“We have a place, just a cabin, really, up near Kettle Moraine State Park. We go up there with friends sometimes, mostly in the winter for the cross-country skiing. We don’t use it that much anymore. Not all that much snow.” She looks at her hands. “I kind of lost interest when Cathy was born.”

“You were there for the weekend? And yesterday? With your daughter?” She nods. He wants to ask why, but doesn’t. They’ll get to it. He has a feeling she’s going to bring it up herself, eventually. “You called. Left a message around ten?” he asks.

“Yes,” she says. “I told him we were staying over, Cathy and I.”

The techies will have to check the voice to make sure it is hers, but Wes has no doubt that it is.

“I’m going to need an address or directions to that cabin,” Wes tells her. “And the keys.”

She’s been expecting this, because she has the keys ready and a three-by-five file card with an address.

“I’m told you’ve been packing for a trip,” says Wes.

“I wanted to be gone when Evan came home. I was planning to divorce my husband,” she says. “I couldn’t stay here.”

“But now you can,” says Wes.

“Yes. For now,” she admits.

“You need to stay available,” says Wes, and he starts to get up, but she waves him back into his seat.

“There is something you need to know, something you’re going to find out, and it’s better you hear it from me.”

“About the divorce,” Wes says.

“Yes,” she says, “About the divorce. My husband abused my four-year-old daughter.” Wes just waits. He was expecting something like this. “So that’s motive,” she says. “And there is all this,” she waves her hand in a way that takes in the house, “and a lot of money. And that’s motive. So, here’s the thing: You know I couldn’t have done it, but you’re going to think I might have gotten someone else to do it. Hired someone.” She stops.

“It’s bound to come up,” Wes admits, but he’s thinking that there is no way this woman would put herself in another person’s power like that.

“Well, I didn’t,” she says. “I wouldn’t know how. I didn’t do it, but I won’t pretend I’m not relieved. I am. The bastard got what was coming to him. Someone did me a huge favor. But the thing to keep in mind is that Evan had a lot of enemies. He made a fortune trading a few years back, but he made a lot more since then by screwing people over in various ways. Politics and money. This is Chicago. I don’t have to draw you a picture.”

“Who knows about your daughter?” Wes asks.

“They know at the Northwestern Memorial branch in Lake Forest,” she says, “but I wouldn’t be surprised if the hush was on. My husband was a very influential man. He was on the board.”

Wes gets up, signaling an end to the interview. He stops at the stone arch leading out of the room. “I am so sorry about your daughter,” he says. “I can’t begin to imagine . . .” He stops. Then he says, “There will be records at the hospital.” It’s way harder to make stuff like that disappear than people think. We’ll find them, I promise.”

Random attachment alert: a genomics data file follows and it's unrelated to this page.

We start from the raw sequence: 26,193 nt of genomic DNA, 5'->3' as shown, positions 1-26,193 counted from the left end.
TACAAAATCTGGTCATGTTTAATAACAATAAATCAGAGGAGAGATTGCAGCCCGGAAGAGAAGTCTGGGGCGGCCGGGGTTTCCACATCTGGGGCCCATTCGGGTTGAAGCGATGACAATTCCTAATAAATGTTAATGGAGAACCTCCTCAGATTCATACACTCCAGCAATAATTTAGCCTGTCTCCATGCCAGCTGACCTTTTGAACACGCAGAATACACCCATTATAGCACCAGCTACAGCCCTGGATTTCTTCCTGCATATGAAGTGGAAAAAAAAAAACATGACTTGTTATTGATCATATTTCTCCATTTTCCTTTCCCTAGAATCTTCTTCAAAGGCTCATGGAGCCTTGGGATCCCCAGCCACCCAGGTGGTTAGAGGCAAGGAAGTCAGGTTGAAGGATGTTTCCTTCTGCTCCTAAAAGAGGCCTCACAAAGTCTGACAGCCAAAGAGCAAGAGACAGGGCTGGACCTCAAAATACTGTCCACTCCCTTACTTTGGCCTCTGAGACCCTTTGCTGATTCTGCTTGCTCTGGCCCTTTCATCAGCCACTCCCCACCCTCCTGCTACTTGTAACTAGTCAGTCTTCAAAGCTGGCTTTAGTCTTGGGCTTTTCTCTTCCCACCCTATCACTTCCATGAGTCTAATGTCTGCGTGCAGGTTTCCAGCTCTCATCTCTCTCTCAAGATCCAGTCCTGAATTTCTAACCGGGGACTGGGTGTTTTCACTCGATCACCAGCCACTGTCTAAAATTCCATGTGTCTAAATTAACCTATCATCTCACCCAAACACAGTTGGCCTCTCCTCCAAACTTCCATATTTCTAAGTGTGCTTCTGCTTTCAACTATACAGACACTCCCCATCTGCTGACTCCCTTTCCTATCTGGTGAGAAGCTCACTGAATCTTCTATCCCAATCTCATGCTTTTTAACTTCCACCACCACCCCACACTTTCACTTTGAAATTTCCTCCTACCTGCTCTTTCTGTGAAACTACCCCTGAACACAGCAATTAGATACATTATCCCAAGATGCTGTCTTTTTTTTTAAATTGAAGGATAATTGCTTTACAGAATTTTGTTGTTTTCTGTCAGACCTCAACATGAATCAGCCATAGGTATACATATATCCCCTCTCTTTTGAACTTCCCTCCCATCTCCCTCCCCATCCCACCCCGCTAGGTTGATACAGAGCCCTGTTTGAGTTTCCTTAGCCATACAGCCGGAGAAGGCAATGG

“Don’t bother,” the woman says. “It doesn’t matter now, and it’ll stick to Cathy if there’s a fuss. Leave it alone, for her sake.”

Wes considers this for a moment, then he nods. “No fuss,” he says. “But, now you’ve told me, I have to check. I’ll be discreet. For Cathy’s sake, like you said.”

*   *   *

Back in his office at Major Crimes, Wes does some checking on Carole Donaldson. What he finds gets him thinking, and the thinking eventually gets him visiting Brian, one of the young techies attached to the force.

Brian is in a cubical with a couple of big-screen iMacs. “I’ve got this crazy idea,” he tells Brian. “Could you make something to dial a number on a touch-tone phone, wait for the answering machine on the other end to beep for a message, then play a recorded message? Then hang up?”

“Like a homemade robot thing?” Brian says.

“I don’t know,” says Wes. “I was thinking something that just picks up the phone and punches the keys.”

“You don’t have to pick up the phone,” says Brian. “Not if you press ‘speaker,’ you don’t. You just press speaker, then the numbers in order, then wait for the tone, play the recorded message, then disconnect.”

Wes raises his eyebrows at Brian. “Don’t they have contests for kids building stuff like that?”

Brian nods. “Sure. It’s mostly like, you know, a seventy-step chain reaction for breaking an egg, or something. But, yeah, sure.” He pauses. “Is this for the Donaldson case, wife with the alibi ’cause she called from somewhere in Wisconsin when the guy was shot?” When Wes doesn’t say anything, Brian continues, “CSI’s got me comparing the voices is how I know,” says Brian.

“And?” says Wes.